Physicians’ sway over patients’ health and lives creates the risk of discretionary exploitation, which arises when parties in a transaction are unequal in position and power.(15) Coercion may result, especially if the patient’s health restricts the capacity to give informed consent, and the physician can induce the patient to pay expensive fees for treatment. This possibility has become more real today as with doctors’ increasing specialisation, it is more likely that one physician may monopolise proceedings in certain subspecialties. Given that physicians have a moral duty to heal patients and patients are morally deserving of treatment, such discretionary exploitation takes unfair advantage of patients, using them as a means to an end. This also violates Immanuel Kant’s second formulation of the categorical imperative that each individual, as a rational agent, is an ‘end’. Robert Audi interprets this as a command not to disregard the individual’s well-being.(16) This concept dovetails with the two pillars of medical ethics: beneficence and non-maleficence. A non-exploitative exchange would entail fair compensation for the physician’s time during treatment, opportunity cost in providing this treatment, and the effort he expended in acquiring and honing medical skills.


Singer, citing Titmuss, acknowledges the difficulty in comparing commerce against altruism as it is a choice between “two different types of society”.(17) A similar argument can apply when comparing doctors’ ethical and commercial choices. Doctors, on the one hand, have a commercial obligation to the companies that hire them to bring in profits, especially those in private practice; on the other, they have a moral duty to save patients.

In Milton Friedman’s words, “The business of business is business”. Corporations are amoral as they are purely artificial legal entities that lack the moral and social responsibilities of people; hence, their primary social role is the maximisation of profit for shareholders. Doctors, as agents of corporations, are beholden to fulfilling the objective of their principal – firms. Friedman argues that if employees of these firms wish to exercise their moral responsibilities to the poor or disadvantaged, they can do so in their personal, not professional, capacities and become principals.(18) For doctors, this may mean volunteering their services pro bono.

However, this does not preclude doctors and firms from charging patients a reasonable price for their services, especially since many doctors own their practices and hence are principals. The price should take into account both the cost in providing treatment and patients’ ability to pay. By this token, charging wealthy patients higher rates may not be construed as exploitative. For instance, Dr James Andrew’s reconstruction surgery rates do not qualify as discretionary exploitation given that his surgeries have garnered world-class athletes billions in earnings from contracts through their speedy recovery.(19) Is he not entitled to a share of their income from his efforts? Importantly, his rates do not hamper his well-heeled clients’ access to healthcare; that is, their right to health is not infringed on. In the ideal scenario, doctors exercise a degree of price discrimination, using income from wealthy patients to cross-subsidise the treatments of lower-income patients.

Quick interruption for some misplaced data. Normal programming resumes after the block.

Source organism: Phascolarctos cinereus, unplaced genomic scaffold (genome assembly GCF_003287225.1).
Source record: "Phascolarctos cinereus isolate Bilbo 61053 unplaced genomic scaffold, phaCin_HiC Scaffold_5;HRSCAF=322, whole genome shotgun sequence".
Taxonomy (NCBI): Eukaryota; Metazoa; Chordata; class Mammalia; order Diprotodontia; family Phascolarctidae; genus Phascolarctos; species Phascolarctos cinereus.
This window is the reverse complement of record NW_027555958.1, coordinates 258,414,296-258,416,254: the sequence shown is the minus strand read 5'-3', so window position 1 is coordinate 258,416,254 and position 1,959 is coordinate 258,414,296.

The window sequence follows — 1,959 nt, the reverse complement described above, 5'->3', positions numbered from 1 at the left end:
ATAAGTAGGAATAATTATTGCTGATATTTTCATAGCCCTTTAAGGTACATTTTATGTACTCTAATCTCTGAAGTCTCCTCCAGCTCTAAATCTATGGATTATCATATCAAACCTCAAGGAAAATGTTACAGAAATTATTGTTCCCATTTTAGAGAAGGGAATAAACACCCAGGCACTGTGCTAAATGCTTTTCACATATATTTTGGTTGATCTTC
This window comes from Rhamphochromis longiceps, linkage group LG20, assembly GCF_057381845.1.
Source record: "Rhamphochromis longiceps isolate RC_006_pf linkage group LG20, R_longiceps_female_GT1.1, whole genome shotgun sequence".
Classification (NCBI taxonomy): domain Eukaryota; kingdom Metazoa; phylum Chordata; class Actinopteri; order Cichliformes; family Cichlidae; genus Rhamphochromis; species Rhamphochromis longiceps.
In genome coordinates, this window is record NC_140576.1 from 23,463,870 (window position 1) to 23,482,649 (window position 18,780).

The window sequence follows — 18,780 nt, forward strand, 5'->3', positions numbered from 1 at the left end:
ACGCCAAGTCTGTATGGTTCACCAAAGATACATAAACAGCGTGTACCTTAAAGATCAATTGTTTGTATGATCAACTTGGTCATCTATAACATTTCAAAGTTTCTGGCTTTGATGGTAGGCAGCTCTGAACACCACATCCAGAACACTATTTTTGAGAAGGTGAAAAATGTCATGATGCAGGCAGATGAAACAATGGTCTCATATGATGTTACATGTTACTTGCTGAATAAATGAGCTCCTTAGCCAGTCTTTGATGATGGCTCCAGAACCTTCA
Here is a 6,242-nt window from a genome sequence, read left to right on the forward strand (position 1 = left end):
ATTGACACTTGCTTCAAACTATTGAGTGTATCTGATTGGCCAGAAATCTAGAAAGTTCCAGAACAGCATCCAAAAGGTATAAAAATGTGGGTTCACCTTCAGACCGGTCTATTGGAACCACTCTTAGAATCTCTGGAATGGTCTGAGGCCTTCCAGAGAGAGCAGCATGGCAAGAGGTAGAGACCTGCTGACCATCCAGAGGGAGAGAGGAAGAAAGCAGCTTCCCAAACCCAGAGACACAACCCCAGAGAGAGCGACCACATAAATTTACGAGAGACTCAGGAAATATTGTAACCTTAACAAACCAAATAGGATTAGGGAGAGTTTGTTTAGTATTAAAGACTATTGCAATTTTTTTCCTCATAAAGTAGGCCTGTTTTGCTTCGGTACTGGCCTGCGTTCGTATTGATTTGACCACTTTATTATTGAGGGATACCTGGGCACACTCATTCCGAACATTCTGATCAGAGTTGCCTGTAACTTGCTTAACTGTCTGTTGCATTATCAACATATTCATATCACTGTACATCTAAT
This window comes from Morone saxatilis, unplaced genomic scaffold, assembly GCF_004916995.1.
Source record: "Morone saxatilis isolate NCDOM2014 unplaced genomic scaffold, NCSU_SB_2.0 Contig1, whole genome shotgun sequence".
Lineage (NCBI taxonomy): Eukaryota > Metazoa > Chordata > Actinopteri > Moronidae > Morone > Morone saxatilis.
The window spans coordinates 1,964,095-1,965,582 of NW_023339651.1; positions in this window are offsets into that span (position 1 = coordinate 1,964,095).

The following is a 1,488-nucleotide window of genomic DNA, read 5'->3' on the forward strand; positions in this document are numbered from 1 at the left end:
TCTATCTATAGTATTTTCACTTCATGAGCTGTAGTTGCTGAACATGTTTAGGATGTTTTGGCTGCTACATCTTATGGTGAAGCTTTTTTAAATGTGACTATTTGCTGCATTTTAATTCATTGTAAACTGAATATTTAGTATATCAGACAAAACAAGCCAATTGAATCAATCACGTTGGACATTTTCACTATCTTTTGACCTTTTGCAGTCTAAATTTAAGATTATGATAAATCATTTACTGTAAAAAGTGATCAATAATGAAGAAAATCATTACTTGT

Researcher Robert Hare has proposed two different levels of moral reasoning, the critical and the intuitive.(17) On a critical level, there is ethical justification for differentiated pricing based on the purchasing power of patients. However, on an intuitive level, it is unrealistic for doctors to evaluate every patient’s wealth to determine a fair price. Hence, regulations and moral rules of thumb are needed to help guide decision-making.


The difficulties of setting an ethical price are multifold: the risks of shortages and the creation of a black market if a price is set too low; risks of falling afoul of antitrust laws due to excessive regulation;(20) and the need for constant updating to reflect changing economic circumstances and social expectations.

Instead, a moral price can be set based on some overarching principles. Firstly, an adaptation of Kant’s second formulation on not using individuals as a means to an end. Patients should, thus, not be used as a means for physicians to gain fame or fortune, but treated for their own sake as individuals whose lives have moral value. This ethical reasoning can be defended on grounds of basic human decency, as well as the idea of ‘moral luck’: the patient may happen to be wealthy and have access to healthcare, but this does not make the intent to exploit moral or just. Hence, for physicians, both intent and outcome are vital in ensuring quality care for patients.

Secondly, there can be an emphasis on Rawls’ difference principle, which tolerates inequality only when it benefits the worst-off in society.(21) An example of such acceptable inequality would be if price inequality facilitates healthy competition amongst doctors to the degree that it results in improvements in standards that raise the general quality of care. Of course, a fundamental precondition for such healthy competition would be patients’ understanding of the appropriate price and differences in standards between physicians. Only then can there be ‘value-based competition’, as famously promoted by Michael E Porter, whereby unrestricted competition promotes an increase in value for patients, rather than simply lowering costs.(22)


On the regulation of healthcare pricing, it is prudent to heed Singer’s observation about the tenacity of the free market. Even in command economies like the Soviet Union, economic self-interest exerted itself through corruption and bribery.(17)

No amount of regulation can eliminate the element of self-interest, which is intrinsic to the human condition. Moreover, excessive regulation can have detrimental effects on the provision of services due to potential market distortions and uncertainties. From a utilitarian perspective, this has profound negative implications for a good as essential and life-saving as healthcare. Therefore, it is perhaps best to leave pricing to moral suasion, except for the most egregious violations, such as when a doctor knowingly misrepresents his services or commits fraud.